4:    18 [   0] pcbase   offset 11


Disassembles the JavaScript bytecode for the entire program, or for the specified function, showing the source lines. This function only works with programs loaded from files, either using the -f flag on launching the shell, or by using the load() function.

If your program includes a function, doStuff(), like this:

function doStuff(input) {
	print("Enter a number: ");
	var n1 = readline();
	print("Enter another one: ");
	var n2 = readline();
	print("You entered " + n1 + " and " + n2 + "\n");

Calling dissrc(doStuff) function would give this output:

;-------------------------  10:         print("Enter a number: ");
00000:  10  name "print"
00003:  10  pushobj
00004:  10  string "Enter a number: "
00007:  10  call 1
00010:  10  pop
;-------------------------  11:         var n1 = readline();
00011:  11  name "readline"
00014:  11  pushobj
00015:  11  call 0
00018:  11  setvar 0
00021:  11  pop
;-------------------------  12:         print("Enter another one: ");
00022:  12  name "print"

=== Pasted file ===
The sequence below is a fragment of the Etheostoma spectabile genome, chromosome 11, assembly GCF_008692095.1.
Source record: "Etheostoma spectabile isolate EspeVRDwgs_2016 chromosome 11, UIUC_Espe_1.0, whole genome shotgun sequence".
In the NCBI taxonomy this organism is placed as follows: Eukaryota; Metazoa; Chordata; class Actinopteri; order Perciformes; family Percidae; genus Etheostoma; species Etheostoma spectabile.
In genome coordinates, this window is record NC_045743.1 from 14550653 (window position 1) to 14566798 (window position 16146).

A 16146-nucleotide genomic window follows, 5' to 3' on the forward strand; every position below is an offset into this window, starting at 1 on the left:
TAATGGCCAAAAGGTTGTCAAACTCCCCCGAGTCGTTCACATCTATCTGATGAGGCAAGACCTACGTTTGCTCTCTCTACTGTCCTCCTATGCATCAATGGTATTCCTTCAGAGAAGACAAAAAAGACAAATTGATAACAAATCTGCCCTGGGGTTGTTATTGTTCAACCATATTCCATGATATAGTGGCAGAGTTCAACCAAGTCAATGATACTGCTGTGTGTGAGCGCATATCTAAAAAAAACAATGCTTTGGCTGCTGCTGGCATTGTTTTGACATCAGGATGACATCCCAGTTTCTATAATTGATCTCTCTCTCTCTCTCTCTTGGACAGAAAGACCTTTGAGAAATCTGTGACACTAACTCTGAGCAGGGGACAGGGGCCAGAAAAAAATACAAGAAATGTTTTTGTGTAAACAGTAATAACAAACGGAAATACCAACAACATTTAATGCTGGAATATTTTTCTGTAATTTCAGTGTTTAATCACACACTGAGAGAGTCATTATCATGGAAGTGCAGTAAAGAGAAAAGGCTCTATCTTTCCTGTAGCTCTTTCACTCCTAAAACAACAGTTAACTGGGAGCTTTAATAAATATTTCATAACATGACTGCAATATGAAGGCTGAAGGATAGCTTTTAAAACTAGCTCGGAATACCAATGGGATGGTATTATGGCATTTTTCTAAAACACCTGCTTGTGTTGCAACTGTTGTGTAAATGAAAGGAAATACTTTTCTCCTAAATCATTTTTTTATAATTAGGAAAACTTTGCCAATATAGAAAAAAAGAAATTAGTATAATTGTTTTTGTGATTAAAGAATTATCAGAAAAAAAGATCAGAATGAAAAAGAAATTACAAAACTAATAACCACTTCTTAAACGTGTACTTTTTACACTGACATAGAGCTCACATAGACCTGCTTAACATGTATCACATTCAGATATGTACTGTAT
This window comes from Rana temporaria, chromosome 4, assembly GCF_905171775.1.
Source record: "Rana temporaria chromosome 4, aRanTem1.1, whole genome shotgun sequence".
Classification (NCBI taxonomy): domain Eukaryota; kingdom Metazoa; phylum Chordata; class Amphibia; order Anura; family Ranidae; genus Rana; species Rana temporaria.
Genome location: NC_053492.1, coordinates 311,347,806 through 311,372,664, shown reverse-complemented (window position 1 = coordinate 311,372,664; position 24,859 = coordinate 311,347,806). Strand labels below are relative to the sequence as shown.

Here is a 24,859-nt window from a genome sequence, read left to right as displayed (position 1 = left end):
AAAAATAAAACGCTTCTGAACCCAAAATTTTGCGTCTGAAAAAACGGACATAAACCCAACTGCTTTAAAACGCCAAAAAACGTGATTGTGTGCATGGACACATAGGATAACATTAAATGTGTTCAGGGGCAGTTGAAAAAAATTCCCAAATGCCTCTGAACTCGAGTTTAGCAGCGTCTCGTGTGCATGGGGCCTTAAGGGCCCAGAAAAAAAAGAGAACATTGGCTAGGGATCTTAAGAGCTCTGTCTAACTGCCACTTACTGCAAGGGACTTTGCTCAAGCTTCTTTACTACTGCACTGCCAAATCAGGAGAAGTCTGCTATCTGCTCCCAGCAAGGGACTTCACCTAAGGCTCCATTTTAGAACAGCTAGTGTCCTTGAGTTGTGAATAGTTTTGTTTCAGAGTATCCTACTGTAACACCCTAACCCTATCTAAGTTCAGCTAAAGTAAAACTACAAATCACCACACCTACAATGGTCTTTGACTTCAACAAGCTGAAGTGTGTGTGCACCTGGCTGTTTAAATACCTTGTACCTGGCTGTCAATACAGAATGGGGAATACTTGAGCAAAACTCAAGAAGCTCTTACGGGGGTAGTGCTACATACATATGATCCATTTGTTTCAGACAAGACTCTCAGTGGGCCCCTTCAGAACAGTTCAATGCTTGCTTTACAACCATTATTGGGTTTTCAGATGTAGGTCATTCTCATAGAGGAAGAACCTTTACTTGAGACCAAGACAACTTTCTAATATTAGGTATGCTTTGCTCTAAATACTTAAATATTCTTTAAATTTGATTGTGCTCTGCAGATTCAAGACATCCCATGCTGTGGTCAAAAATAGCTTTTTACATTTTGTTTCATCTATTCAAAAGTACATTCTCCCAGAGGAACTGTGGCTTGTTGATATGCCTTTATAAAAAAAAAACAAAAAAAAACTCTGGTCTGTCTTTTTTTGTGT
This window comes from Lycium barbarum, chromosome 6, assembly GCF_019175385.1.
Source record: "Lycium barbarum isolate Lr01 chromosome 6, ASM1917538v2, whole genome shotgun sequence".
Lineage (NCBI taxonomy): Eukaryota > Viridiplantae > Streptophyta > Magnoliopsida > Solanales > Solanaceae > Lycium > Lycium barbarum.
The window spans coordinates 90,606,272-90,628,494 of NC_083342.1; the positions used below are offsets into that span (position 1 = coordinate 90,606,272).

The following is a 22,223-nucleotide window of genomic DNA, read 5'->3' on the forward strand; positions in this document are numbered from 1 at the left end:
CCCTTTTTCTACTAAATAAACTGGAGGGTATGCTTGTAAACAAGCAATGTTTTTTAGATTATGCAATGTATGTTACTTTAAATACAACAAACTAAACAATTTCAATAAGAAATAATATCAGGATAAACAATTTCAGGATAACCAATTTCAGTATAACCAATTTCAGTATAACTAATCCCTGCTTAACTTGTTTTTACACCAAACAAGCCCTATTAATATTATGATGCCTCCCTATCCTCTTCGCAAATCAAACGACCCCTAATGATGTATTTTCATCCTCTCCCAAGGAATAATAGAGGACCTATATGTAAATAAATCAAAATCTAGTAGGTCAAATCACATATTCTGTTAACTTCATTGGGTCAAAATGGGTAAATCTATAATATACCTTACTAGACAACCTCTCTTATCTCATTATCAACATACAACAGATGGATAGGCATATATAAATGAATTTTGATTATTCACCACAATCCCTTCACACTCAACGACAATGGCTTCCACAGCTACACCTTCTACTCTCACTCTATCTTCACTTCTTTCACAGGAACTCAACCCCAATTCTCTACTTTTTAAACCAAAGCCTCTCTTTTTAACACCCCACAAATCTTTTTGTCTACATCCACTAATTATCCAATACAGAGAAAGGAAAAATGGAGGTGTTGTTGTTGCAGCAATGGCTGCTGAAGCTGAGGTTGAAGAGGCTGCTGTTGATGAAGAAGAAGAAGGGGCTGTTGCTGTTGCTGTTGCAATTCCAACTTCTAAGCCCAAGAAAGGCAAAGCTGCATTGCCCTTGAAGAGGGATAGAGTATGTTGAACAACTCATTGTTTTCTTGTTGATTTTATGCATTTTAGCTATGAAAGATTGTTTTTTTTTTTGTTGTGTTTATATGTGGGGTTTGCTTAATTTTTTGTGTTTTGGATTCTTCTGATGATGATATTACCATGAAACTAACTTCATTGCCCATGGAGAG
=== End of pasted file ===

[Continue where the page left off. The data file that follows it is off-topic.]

00025:  12  pushobj
00026:  12  string "Enter another one: "
00029:  12  call 1
00032:  12  pop
;-------------------------  13:         var n2 = readline();
00033:  13  name "readline"
00036:  13  pushobj
00037:  13  call 0
00040:  13  setvar 1
00043:  13  pop
;-------------------------  14: 
;-------------------------  15:         print("You entered " + n1 + " and " + n2 + "\n");
00044:  15  name "print"
00047:  15  pushobj
00048:  15  string "You entered "
00051:  15  getvar 0
00054:  15  add
00055:  15  string " and "
00058:  15  add
00059:  15  getvar 1
00062:  15  add
00063:  15  string "\\n"
00066:  15  add
00067:  15  call 1
00070:  15  pop
00071:  15  stop

dumpheap(([fileName[, start[, toFind[, maxDepth[, toIgnore]]]]])

Dump GC information. This is a thin wrapper for JS_DumpHeap.